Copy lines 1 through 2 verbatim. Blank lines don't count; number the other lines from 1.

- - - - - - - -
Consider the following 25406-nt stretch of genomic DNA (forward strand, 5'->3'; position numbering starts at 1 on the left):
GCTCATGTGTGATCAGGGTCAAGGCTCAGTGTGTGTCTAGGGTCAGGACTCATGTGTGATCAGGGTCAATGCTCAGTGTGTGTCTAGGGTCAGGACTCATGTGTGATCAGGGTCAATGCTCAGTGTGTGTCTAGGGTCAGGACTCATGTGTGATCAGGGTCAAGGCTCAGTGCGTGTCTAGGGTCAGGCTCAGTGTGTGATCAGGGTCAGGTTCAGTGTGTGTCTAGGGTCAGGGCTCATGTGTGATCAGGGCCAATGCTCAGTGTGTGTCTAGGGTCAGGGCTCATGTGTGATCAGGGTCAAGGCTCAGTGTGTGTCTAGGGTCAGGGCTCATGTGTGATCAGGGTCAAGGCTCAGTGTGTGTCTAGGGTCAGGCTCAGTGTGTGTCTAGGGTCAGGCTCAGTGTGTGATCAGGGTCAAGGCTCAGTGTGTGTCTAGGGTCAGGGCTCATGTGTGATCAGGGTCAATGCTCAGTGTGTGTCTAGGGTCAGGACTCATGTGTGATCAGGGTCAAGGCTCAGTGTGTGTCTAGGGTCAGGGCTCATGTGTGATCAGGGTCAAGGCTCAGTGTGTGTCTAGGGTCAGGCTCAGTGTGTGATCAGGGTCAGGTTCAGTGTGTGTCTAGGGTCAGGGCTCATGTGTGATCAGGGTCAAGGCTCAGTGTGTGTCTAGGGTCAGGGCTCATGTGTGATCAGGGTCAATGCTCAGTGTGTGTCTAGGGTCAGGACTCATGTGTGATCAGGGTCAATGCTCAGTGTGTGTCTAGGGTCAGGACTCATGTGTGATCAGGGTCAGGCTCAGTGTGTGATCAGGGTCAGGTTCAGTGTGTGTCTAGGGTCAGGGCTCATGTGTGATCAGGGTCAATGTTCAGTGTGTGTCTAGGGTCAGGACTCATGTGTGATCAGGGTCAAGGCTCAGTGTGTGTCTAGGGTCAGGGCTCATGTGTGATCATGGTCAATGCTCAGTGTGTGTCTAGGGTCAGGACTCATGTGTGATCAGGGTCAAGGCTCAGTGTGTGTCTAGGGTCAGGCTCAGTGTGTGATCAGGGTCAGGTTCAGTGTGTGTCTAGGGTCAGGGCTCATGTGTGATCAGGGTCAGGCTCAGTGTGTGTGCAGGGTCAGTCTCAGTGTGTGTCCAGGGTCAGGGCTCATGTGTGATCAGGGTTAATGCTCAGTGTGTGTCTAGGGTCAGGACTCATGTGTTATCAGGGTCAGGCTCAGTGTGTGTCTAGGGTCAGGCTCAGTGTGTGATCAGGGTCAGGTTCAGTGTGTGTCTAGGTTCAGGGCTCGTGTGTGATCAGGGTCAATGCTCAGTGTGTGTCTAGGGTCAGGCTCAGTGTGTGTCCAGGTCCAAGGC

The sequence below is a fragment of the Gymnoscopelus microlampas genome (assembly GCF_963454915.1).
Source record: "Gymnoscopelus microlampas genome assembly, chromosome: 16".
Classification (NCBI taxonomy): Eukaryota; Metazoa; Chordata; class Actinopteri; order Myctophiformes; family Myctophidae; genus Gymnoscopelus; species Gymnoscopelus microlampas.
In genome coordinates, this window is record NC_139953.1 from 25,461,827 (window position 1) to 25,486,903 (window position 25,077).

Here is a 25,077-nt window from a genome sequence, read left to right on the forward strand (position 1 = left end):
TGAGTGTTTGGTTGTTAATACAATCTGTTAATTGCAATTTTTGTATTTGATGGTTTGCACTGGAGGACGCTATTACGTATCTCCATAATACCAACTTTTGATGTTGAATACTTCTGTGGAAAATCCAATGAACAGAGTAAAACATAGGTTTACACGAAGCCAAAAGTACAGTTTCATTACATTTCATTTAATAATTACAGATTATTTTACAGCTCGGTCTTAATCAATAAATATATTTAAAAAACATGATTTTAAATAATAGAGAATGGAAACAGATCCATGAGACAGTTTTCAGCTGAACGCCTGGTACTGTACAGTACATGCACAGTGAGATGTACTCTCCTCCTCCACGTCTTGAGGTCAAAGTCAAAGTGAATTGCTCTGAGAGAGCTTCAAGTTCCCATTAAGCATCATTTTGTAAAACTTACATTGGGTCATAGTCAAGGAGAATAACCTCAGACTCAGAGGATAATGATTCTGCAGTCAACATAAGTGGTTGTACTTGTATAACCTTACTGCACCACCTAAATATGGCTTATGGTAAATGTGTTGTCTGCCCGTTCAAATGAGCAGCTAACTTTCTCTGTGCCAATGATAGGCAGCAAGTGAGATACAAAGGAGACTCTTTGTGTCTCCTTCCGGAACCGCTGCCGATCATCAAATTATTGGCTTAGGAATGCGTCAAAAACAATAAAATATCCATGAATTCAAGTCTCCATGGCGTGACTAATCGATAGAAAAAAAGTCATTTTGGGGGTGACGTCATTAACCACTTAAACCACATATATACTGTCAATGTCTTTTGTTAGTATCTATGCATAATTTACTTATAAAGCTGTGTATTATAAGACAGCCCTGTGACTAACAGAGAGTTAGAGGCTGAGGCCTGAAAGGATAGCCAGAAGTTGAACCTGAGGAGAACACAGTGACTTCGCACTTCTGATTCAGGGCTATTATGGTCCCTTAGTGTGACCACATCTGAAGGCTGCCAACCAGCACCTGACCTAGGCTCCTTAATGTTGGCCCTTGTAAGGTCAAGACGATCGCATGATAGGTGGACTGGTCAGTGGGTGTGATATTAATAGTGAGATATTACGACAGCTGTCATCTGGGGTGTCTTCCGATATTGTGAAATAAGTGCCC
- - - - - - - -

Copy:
Consider the following 25406-nt stretch of genomic DNA (forward strand, 5'->3'; position numbering starts at 1 on the left):
GCTCATGTGTGATCAGGGTCAAGGCTCAGTGTGTGTCTAGGGTCAGGACTCATGTGTGATCAGGGTCAATGCTCAGTGTGTGTCTAGGGTCAGGACTCATGTGTGATCAGGGTCAATGCTCAGTGTGTGTCTAGGGTCAGGACTCATGTGTGATCAGGGTCAAGGCTCAGTGCGTGTCTAGGGTCAGGCTCAGTGTGTGATCAGGGTCAGGTTCAGTGTGTGTCTAGGGTCAGGGCTCATGTGTGATCAGGGCCAATGCTCAGTGTGTGTCTAGGGTCAGGGCTCATGTGTGATCAGGGTCAAGGCTCAGTGTGTGTCTAGGGTCAGGGCTCATGTGTGATCAGGGTCAAGGCTCAGTGTGTGTCTAGGGTCAGGCTCAGTGTGTGTCTAGGGTCAGGCTCAGTGTGTGATCAGGGTCAAGGCTCAGTGTGTGTCTAGGGTCAGGGCTCATGTGTGATCAGGGTCAATGCTCAGTGTGTGTCTAGGGTCAGGACTCATGTGTGATCAGGGTCAAGGCTCAGTGTGTGTCTAGGGTCAGGGCTCATGTGTGATCAGGGTCAAGGCTCAGTGTGTGTCTAGGGTCAGGCTCAGTGTGTGATCAGGGTCAGGTTCAGTGTGTGTCTAGGGTCAGGGCTCATGTGTGATCAGGGTCAAGGCTCAGTGTGTGTCTAGGGTCAGGGCTCATGTGTGATCAGGGTCAATGCTCAGTGTGTGTCTAGGGTCAGGACTCATGTGTGATCAGGGTCAATGCTCAGTGTGTGTCTAGGGTCAGGACTCATGTGTGATCAGGGTCAGGCTCAGTGTGTGATCAGGGTCAGGTTCAGTGTGTGTCTAGGGTCAGGGCTCATGTGTGATCAGGGTCAATGTTCAGTGTGTGTCTAGGGTCAGGACTCATGTGTGATCAGGGTCAAGGCTCAGTGTGTGTCTAGGGTCAGGGCTCATGTGTGATCATGGTCAATGCTCAGTGTGTGTCTAGGGTCAGGACTCATGTGTGATCAGGGTCAAGGCTCAGTGTGTGTCTAGGGTCAGGCTCAGTGTGTGATCAGGGTCAGGTTCAGTGTGTGTCTAGGGTCAGGGCTCATGTGTGATCAGGGTCAGGCTCAGTGTGTGTGCAGGGTCAGTCTCAGTGTGTGTCCAGGGTCAGGGCTCATGTGTGATCAGGGTTAATGCTCAGTGTGTGTCTAGGGTCAGGACTCATGTGTTATCAGGGTCAGGCTCAGTGTGTGTCTAGGGTCAGGCTCAGTGTGTGATCAGGGTCAGGTTCAGTGTGTGTCTAGGTTCAGGGCTCGTGTGTGATCAGGGTCAATGCTCAGTGTGTGTCTAGGGTCAGGCTCAGTGTGTGTCCAGGTCCAAGGC